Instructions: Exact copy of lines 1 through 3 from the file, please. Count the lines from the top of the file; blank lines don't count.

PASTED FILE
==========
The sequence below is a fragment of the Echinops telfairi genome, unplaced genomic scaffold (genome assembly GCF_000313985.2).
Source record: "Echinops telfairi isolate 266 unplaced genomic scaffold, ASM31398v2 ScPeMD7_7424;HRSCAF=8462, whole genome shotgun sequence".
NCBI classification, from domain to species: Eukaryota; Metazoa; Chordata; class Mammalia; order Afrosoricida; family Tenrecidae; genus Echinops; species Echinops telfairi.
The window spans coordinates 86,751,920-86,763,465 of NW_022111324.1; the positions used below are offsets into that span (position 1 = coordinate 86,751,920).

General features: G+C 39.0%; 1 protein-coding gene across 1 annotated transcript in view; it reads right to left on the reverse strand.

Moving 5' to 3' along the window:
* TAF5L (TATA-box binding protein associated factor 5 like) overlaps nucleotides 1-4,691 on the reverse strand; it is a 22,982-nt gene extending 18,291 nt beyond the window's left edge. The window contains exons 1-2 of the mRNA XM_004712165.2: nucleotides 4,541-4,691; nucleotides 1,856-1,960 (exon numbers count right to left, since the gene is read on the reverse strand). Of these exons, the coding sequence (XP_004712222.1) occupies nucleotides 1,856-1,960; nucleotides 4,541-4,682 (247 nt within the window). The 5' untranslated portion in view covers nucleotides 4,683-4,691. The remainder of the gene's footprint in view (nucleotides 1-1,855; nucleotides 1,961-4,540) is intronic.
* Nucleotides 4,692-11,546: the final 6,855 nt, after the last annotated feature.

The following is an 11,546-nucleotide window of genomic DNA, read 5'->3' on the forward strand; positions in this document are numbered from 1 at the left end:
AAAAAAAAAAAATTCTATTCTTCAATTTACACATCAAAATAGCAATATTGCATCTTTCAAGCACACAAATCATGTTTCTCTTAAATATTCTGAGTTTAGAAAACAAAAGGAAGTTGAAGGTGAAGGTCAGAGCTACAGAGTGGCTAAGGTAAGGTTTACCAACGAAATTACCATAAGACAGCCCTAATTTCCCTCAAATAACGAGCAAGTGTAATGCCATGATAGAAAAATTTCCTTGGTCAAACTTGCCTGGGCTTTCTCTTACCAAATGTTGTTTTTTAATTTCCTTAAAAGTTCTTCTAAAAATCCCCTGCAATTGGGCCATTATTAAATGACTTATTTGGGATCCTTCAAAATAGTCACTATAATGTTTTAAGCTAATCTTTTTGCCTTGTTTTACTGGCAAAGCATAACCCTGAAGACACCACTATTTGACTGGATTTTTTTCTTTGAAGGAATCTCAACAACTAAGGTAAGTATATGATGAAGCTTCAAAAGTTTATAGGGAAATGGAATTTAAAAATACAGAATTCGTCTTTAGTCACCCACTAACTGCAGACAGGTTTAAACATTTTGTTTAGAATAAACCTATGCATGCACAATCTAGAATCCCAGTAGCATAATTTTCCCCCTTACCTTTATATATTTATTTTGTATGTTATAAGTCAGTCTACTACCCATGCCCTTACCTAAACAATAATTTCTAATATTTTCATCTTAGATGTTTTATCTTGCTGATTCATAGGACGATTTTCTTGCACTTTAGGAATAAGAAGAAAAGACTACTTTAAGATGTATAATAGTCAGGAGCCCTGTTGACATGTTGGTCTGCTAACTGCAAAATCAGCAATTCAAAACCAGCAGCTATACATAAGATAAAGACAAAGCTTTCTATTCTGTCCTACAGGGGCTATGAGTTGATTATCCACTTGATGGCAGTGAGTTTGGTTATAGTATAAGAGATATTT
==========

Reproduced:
The sequence below is a fragment of the Echinops telfairi genome, unplaced genomic scaffold (genome assembly GCF_000313985.2).
Source record: "Echinops telfairi isolate 266 unplaced genomic scaffold, ASM31398v2 ScPeMD7_7424;HRSCAF=8462, whole genome shotgun sequence".
NCBI classification, from domain to species: Eukaryota; Metazoa; Chordata; class Mammalia; order Afrosoricida; family Tenrecidae; genus Echinops; species Echinops telfairi.